After Years of Moving Work Overseas, Remaining Factories Ramp Up U.S. Output


David Walter Banks for The Wall Street Journal

Toto’s toilet plant in Morrow, Ga., uses a combination of manual craftsmanship and robotic labor to help reduce costs and cut production time.

PERRYSVILLE, Ohio—In previous management jobs, Jim Morando watched Chinese imports engulf the U.S. market for vinyl tiles, wood flooring and window blinds.

Now, as president of Mansfield Plumbing Products, a toilet manufacturer here, Mr. Morando says he has decided to “stand and fight.”

After decades of losing out to foreign rivals, U.S. manufacturing of toilets is making a surprising, if modest, comeback—mostly under foreign ownership.

Mansfield Plumbing, owned since 2004 by Organizacion Corona of Colombia, is spending $9 million to expand the capacity of its Perrysville plant by nearly 50%. Another toilet maker, Toto Ltd. 5332.TO -1.61% of Japan, is installing new casting machinery to raise capacity at its Morrow, Ga., plant about 5%.

How Toilets are Made

David Walter Banks for The Wall Street JournalNearly finished toilets move through a Toto factory in Morrow, Ga.


American Standard Brands, bought earlier this year by Lixil Corp.5938.TO -1.13% of Japan, is installing a new kiln and refurbishing other parts of its Nevada, Mo., plant, boosting capacity 5% to 10%.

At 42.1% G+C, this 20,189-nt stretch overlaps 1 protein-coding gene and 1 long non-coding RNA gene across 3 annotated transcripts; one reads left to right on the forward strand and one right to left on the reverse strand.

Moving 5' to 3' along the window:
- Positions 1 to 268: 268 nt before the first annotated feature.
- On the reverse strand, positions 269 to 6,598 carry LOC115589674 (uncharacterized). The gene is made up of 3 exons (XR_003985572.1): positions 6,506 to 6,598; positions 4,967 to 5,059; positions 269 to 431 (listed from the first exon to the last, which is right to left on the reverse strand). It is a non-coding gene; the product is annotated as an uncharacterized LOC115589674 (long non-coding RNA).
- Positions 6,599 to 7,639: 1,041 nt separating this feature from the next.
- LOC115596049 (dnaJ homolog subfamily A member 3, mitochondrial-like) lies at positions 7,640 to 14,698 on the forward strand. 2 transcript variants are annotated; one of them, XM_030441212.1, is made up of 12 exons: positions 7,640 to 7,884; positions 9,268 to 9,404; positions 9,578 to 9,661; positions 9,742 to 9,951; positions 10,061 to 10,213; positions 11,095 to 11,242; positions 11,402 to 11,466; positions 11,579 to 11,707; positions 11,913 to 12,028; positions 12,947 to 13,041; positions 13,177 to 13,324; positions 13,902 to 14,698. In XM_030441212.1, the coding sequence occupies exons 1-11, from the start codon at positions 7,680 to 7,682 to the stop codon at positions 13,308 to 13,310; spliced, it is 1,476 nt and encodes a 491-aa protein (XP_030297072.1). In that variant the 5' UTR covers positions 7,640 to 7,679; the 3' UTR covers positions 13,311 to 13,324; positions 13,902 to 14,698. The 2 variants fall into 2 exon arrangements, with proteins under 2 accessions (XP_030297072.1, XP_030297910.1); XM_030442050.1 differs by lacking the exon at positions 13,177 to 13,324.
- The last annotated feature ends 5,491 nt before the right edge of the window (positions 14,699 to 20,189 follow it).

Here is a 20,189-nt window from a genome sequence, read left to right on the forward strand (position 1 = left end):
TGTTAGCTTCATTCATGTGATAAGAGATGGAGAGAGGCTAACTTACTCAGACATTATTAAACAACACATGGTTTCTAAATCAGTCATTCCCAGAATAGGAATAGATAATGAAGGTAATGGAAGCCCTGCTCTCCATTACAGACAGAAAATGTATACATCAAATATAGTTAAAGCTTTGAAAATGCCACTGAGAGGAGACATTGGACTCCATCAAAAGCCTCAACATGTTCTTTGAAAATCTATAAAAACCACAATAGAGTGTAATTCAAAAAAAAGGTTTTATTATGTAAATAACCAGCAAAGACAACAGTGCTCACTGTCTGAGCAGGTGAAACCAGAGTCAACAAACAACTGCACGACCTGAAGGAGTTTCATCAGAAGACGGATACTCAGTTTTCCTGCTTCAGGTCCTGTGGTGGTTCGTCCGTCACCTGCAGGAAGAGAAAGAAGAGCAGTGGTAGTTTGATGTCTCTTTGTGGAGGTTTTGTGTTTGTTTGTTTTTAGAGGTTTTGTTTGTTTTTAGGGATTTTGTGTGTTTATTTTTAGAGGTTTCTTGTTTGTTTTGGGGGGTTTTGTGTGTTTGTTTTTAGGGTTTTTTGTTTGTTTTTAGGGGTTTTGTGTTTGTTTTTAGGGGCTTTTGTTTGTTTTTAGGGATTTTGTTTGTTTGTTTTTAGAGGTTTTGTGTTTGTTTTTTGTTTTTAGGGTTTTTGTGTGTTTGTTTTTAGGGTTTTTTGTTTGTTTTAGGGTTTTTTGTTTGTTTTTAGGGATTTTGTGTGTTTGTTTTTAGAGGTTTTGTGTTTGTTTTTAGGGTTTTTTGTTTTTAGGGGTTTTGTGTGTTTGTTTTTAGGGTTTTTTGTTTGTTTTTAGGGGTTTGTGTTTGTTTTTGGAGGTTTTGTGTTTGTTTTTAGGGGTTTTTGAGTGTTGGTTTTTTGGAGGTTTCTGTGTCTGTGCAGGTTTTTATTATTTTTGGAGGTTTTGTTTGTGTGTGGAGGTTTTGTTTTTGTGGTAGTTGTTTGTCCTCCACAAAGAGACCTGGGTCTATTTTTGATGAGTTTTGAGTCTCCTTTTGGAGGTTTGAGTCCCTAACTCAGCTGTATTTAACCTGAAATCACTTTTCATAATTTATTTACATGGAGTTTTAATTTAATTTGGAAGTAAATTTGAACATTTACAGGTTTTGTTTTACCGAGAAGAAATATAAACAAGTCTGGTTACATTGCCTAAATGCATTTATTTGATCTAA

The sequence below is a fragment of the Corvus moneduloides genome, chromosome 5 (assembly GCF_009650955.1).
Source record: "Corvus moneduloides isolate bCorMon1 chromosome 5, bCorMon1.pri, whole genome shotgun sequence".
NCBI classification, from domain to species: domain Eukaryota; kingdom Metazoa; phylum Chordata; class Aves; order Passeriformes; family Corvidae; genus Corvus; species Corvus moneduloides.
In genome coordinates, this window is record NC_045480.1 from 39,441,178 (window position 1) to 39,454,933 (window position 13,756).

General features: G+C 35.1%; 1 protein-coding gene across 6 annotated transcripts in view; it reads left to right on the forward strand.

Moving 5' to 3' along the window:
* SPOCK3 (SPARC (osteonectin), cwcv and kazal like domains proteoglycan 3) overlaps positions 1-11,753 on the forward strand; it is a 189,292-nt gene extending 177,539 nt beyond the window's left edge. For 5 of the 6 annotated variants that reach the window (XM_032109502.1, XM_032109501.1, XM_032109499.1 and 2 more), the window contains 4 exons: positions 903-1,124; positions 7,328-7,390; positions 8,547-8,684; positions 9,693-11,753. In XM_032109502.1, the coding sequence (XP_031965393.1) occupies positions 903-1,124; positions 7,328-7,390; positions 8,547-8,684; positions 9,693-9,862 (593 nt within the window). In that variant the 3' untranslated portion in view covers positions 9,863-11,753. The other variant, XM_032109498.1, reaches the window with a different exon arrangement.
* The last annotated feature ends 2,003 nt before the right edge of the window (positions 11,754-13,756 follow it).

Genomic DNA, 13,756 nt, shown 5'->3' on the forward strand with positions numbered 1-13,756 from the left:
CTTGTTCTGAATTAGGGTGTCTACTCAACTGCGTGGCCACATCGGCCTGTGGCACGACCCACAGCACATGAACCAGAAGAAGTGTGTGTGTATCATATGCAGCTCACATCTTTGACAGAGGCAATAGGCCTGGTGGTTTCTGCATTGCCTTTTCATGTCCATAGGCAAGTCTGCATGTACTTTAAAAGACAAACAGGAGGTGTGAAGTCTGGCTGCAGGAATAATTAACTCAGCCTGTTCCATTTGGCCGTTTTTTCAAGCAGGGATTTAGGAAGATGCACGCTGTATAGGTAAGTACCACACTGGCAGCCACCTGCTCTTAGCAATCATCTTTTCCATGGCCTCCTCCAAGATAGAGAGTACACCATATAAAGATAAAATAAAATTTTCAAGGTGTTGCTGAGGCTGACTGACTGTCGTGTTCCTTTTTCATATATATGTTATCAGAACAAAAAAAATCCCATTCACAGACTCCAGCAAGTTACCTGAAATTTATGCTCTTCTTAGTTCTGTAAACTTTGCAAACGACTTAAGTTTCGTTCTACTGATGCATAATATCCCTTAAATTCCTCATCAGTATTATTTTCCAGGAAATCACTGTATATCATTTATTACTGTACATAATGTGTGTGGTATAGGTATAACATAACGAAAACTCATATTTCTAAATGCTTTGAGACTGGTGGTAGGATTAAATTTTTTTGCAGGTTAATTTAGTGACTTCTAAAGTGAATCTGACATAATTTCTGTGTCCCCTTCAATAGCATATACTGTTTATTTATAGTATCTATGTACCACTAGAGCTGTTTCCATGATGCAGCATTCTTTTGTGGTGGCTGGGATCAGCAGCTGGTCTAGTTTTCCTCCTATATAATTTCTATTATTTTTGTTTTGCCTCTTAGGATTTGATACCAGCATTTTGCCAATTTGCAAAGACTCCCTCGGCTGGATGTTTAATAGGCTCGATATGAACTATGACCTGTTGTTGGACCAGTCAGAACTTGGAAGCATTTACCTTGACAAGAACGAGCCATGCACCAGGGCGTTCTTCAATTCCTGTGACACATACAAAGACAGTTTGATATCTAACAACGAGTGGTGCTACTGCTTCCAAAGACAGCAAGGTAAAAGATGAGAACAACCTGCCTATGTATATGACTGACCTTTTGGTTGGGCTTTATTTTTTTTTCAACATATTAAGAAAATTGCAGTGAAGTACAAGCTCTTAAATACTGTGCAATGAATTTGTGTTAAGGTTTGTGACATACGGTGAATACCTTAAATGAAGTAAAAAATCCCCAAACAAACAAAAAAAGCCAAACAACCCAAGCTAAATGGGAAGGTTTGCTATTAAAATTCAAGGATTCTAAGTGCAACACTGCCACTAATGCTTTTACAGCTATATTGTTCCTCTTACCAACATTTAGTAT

The toilet turnaround is a microcosm of U.S. manufacturing trends.

“The days of chasing cheap labor around the world are coming to an end,” said William Strang, who heads the operations division for Toto in the Americas. Toto is reducing trans-Pacific shipments and relying more on U.S. and Mexican plants for its sales in North America.

Making toilets requires lots of manual labor—”very much like making pottery,” as one industry executive puts it. That is why most production moved over the past two decades to lower-cost countries, mostly China and Mexico.

The work is demanding, requiring muscles to lift bowls and tanks, as well as a delicate touch to smooth surfaces.

“You need the strength of a football player and the hands of a sculptor,” Manfield’s Mr. Morando said as workers in muscle shirts hoisted newly baked porcelain on a recent afternoon.

Three-quarters of the 10.6 million residential and commercial toilets sold in the U.S. last year were imports, estimates Victor Post, vice president of GMP Research Inc., a research firm based in Mount Pleasant, S.C.